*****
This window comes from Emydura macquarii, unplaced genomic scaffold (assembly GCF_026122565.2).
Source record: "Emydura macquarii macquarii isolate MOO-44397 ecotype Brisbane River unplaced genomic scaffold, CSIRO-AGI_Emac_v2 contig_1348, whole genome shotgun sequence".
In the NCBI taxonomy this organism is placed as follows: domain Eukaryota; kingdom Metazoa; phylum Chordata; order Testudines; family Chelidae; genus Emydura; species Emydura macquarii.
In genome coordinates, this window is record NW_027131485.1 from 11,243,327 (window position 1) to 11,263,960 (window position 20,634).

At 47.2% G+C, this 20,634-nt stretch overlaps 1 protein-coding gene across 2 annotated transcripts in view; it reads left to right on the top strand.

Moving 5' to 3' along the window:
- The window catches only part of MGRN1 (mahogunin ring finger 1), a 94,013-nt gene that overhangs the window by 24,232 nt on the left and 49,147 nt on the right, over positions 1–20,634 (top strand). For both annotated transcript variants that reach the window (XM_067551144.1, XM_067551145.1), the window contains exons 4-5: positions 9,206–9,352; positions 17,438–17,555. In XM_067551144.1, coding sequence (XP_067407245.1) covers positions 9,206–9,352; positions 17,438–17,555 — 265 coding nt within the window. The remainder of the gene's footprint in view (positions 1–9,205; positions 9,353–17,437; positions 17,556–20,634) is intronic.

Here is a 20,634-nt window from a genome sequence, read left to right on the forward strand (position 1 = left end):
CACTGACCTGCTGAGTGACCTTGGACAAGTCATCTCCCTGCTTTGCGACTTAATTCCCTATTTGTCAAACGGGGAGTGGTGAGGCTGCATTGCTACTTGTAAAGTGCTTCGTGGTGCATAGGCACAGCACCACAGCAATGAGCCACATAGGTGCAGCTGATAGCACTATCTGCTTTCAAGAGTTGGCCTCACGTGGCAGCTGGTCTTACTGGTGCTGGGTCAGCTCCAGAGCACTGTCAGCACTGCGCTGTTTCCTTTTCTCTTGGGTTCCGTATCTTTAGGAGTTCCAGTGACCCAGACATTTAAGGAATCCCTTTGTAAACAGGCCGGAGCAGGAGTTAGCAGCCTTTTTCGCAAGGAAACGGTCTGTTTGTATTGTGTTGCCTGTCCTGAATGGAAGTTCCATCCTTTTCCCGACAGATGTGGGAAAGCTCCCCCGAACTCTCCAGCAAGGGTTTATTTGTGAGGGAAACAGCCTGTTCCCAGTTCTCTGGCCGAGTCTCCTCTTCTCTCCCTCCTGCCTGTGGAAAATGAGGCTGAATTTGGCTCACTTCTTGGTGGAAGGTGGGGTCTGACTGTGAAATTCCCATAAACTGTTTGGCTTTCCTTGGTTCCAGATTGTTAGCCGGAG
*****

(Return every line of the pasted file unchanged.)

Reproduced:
This window comes from Emydura macquarii, unplaced genomic scaffold (assembly GCF_026122565.2).
Source record: "Emydura macquarii macquarii isolate MOO-44397 ecotype Brisbane River unplaced genomic scaffold, CSIRO-AGI_Emac_v2 contig_1348, whole genome shotgun sequence".
In the NCBI taxonomy this organism is placed as follows: domain Eukaryota; kingdom Metazoa; phylum Chordata; order Testudines; family Chelidae; genus Emydura; species Emydura macquarii.
In genome coordinates, this window is record NW_027131485.1 from 11,243,327 (window position 1) to 11,263,960 (window position 20,634).

At 47.2% G+C, this 20,634-nt stretch overlaps 1 protein-coding gene across 2 annotated transcripts in view; it reads left to right on the top strand.

Moving 5' to 3' along the window:
- The window catches only part of MGRN1 (mahogunin ring finger 1), a 94,013-nt gene that overhangs the window by 24,232 nt on the left and 49,147 nt on the right, over positions 1–20,634 (top strand). For both annotated transcript variants that reach the window (XM_067551144.1, XM_067551145.1), the window contains exons 4-5: positions 9,206–9,352; positions 17,438–17,555. In XM_067551144.1, coding sequence (XP_067407245.1) covers positions 9,206–9,352; positions 17,438–17,555 — 265 coding nt within the window. The remainder of the gene's footprint in view (positions 1–9,205; positions 9,353–17,437; positions 17,556–20,634) is intronic.

Here is a 20,634-nt window from a genome sequence, read left to right on the forward strand (position 1 = left end):
CACTGACCTGCTGAGTGACCTTGGACAAGTCATCTCCCTGCTTTGCGACTTAATTCCCTATTTGTCAAACGGGGAGTGGTGAGGCTGCATTGCTACTTGTAAAGTGCTTCGTGGTGCATAGGCACAGCACCACAGCAATGAGCCACATAGGTGCAGCTGATAGCACTATCTGCTTTCAAGAGTTGGCCTCACGTGGCAGCTGGTCTTACTGGTGCTGGGTCAGCTCCAGAGCACTGTCAGCACTGCGCTGTTTCCTTTTCTCTTGGGTTCCGTATCTTTAGGAGTTCCAGTGACCCAGACATTTAAGGAATCCCTTTGTAAACAGGCCGGAGCAGGAGTTAGCAGCCTTTTTCGCAAGGAAACGGTCTGTTTGTATTGTGTTGCCTGTCCTGAATGGAAGTTCCATCCTTTTCCCGACAGATGTGGGAAAGCTCCCCCGAACTCTCCAGCAAGGGTTTATTTGTGAGGGAAACAGCCTGTTCCCAGTTCTCTGGCCGAGTCTCCTCTTCTCTCCCTCCTGCCTGTGGAAAATGAGGCTGAATTTGGCTCACTTCTTGGTGGAAGGTGGGGTCTGACTGTGAAATTCCCATAAACTGTTTGGCTTTCCTTGGTTCCAGATTGTTAGCCGGAG